; 1,431 die in Nine Months
It is alarming and inconcievable to conjure the number of human capital that Ghana is loses due to fatal traffick accidents. From Januray to August 2011, 1,431 people have died as a result of road accidents. This is an increase from 1,181 deaths registered for the same period in 2010. This is phenomenally painful and shocking.
It is estimated that an average of four people die dialy in Ghana from road traffic accidents. The major causes of road accident accounting for these deaths are over speeding and carelessly reckless driving including overloading, irresponsible driving, wrong over-takings, drink driving and extreme fatique. It is only when Ghanaians- both passengers and drivers change their attitudes toward road usage that we may find a panacea to this menace. A country that fails to take pragmatic steps to curbing situations such as this may only be described as a country that has lost it sense of urgency and needs.
When you have a country where 85 percent of public transport drivers never attended a driving school , the result could not have being different from what transpires on our roads today. Those untrained drivers transfer their bad practises to their apprentices without any sense of responsibility. Consequently, a sustained cycle of reckless and indesciplined drivers are maintained, continually causing death and depleting the human capital of the nation. The country is making strenous efforts towards providing basic needs such as protable drinking water, health facilities, electricity, schools etc to its citizenry, yet 1.6 percent of its Gross Domestic Product (GDP) is lost through road accidents.
Most of the carnage witnessed on the roads in Ghanaian are avoidable. Especially those that are caused by human negligence and irresponsibility as it is the case in almost all the accidents in Ghana. A car that is suppose to carry only fourteen people exceeds that limit, sometimes doubling the number of occupants. Vehicles are loaded to such limit that the drivers are unable to see from their driving mirrors, this obviously has an implication during overtaking and negotiating curves.
I remember the famous Ghanaian saying used by public transport drivers/owner thus ‘’kontem bra ntem’’ literally translated, it means go fast and be back fast. Due to the quest to cash in as much as possible, drivers and vehicle owners see themselves in a race against time. The faster you drive the more passenger you get and the much money you make. This way of thinking is translated into the behavior of the drivers. Many will resort to all kind of things to keep themselves awake and active- you know what I mean. They will go for liguors ‘’tot’’ , occasionally mixing so many things together. The mystery is this! The passengers are clearly aware of all these attitudes, yet some of them encourage and delights the drivers to drive faster because they want to get to their destinations earlier. Others will also forcefully enter the buss or whatever transport it maybe, conscious of the fact that the car is being overloaded. As I said before, the issue of road accident will never change unless there is a concerted effort towards attitudinal change.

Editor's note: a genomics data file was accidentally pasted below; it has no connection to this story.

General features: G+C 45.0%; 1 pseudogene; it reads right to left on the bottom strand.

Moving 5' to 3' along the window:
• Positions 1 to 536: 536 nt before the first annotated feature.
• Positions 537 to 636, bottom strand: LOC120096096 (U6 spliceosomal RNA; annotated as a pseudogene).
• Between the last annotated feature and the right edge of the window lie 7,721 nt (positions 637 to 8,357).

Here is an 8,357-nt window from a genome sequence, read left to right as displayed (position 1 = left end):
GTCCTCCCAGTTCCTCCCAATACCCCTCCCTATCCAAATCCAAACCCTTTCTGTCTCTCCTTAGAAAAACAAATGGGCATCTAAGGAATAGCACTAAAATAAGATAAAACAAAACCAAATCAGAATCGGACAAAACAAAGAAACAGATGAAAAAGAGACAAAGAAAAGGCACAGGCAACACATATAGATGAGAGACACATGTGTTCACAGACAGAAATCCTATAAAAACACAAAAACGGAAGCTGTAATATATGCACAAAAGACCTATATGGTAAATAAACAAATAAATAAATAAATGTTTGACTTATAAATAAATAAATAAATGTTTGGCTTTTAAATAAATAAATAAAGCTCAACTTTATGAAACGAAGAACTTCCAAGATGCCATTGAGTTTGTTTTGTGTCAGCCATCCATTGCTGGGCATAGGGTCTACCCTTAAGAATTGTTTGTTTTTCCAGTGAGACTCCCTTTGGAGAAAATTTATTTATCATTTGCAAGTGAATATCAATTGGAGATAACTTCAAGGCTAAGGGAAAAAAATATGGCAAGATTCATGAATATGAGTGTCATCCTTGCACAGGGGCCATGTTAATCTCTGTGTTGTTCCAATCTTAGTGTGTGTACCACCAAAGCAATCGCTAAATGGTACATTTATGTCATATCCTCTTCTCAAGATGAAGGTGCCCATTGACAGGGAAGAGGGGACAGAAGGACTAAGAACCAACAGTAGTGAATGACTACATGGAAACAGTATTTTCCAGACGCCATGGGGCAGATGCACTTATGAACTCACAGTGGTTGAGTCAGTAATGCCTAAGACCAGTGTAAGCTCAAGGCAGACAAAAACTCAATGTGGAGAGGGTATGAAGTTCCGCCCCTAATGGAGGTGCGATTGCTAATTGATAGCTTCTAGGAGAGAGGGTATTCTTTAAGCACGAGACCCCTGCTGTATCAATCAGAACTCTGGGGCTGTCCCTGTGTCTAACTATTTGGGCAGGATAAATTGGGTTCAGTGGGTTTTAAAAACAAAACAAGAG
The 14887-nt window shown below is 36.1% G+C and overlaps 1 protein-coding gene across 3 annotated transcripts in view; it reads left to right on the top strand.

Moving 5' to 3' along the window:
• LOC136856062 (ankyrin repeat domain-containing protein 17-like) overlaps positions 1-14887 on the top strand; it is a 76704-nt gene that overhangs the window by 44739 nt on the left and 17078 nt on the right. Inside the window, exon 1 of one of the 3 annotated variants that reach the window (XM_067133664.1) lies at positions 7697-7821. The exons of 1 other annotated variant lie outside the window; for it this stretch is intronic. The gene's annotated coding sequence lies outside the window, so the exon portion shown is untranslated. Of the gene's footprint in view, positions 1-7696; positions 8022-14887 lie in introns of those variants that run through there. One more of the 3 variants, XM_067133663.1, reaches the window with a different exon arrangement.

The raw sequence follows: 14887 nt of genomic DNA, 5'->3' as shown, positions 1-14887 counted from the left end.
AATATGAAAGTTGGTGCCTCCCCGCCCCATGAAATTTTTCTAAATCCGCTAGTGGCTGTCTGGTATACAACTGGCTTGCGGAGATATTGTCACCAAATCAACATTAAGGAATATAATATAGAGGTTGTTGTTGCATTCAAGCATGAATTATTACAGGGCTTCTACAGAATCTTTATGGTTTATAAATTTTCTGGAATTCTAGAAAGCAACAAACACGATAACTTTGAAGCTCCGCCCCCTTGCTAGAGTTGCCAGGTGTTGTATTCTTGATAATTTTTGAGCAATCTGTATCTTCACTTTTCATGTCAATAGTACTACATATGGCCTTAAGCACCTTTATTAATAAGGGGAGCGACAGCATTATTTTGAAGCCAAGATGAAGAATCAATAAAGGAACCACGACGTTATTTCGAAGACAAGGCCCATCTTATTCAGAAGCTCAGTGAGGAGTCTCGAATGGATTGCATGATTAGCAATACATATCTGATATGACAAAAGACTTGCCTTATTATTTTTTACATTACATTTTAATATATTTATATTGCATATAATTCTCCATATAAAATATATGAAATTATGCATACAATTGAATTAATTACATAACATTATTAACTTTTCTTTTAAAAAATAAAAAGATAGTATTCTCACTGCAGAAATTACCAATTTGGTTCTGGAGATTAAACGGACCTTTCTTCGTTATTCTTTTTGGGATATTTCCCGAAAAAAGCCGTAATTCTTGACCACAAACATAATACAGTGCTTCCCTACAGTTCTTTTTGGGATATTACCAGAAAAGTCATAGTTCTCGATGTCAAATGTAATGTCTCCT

The police as partners of crime
As if taking a bribe supersedes the protection of human lives and property. The police, especially those working with the Mottor Traffic and Transport Unit of the Ghana Police Service must get their acts together. It is unpardonable for any police officer to take a bribe from a driver whose license is either expired or has not got one. At all times, the security and protection of the general public must always be the guiding and underlining principle of the police. This is in most cases on our roads the opposite. For the sake of raking in the dough, these police officers conspicously ignore what is unacceptable and lawless. They sell their professionalism for the death of ordinary Ghanaians.
The National Road Safety Commission, Driver and Vehicle Licensing Athority (DVLA), Mottor Transport and Traffic Unit (MTTU), The Ghana Highway Authority (GHA), The Department of Urban Roads, The Department of Feeder Roads etc. Beautiful names, wonderful mission statements and better strategies on paper. But these insitution have not lived up to the expectation of Ghanaians. Yes, let us agree that there maybe some logistical and institutional bottlenecks. That alone is not a yardstick to be left out of the blame. There is a greater chance of succcess when these institutions collaborate effectively and efficiently on their core areas of operations guided by clear strategies and campaigns. Enforcement of existing laws and regulations must be applied without fear or favour. The insitutition tasked to ensure that our roads are safe must not renege on their efforts to crack the whip and salvage the carnage on our roads.
Failure of governments to give presidential accent to the road traffic regulation passed in 2004 is an indictment on the commitment and will of previous and present governments to finding a lasting solution to acts of irresponsibility and lawlessness on the road. Given a presidential accent, the law will instill descipline on the road.The law as it stands now makes provisions for the installations of speed limiters on engines to reduce irresponsible driving. Why this law has not recieved a presidential accent? your guess is as good as mine.
Kamara Makama: blog http://ifocusonafrica.blogspot.com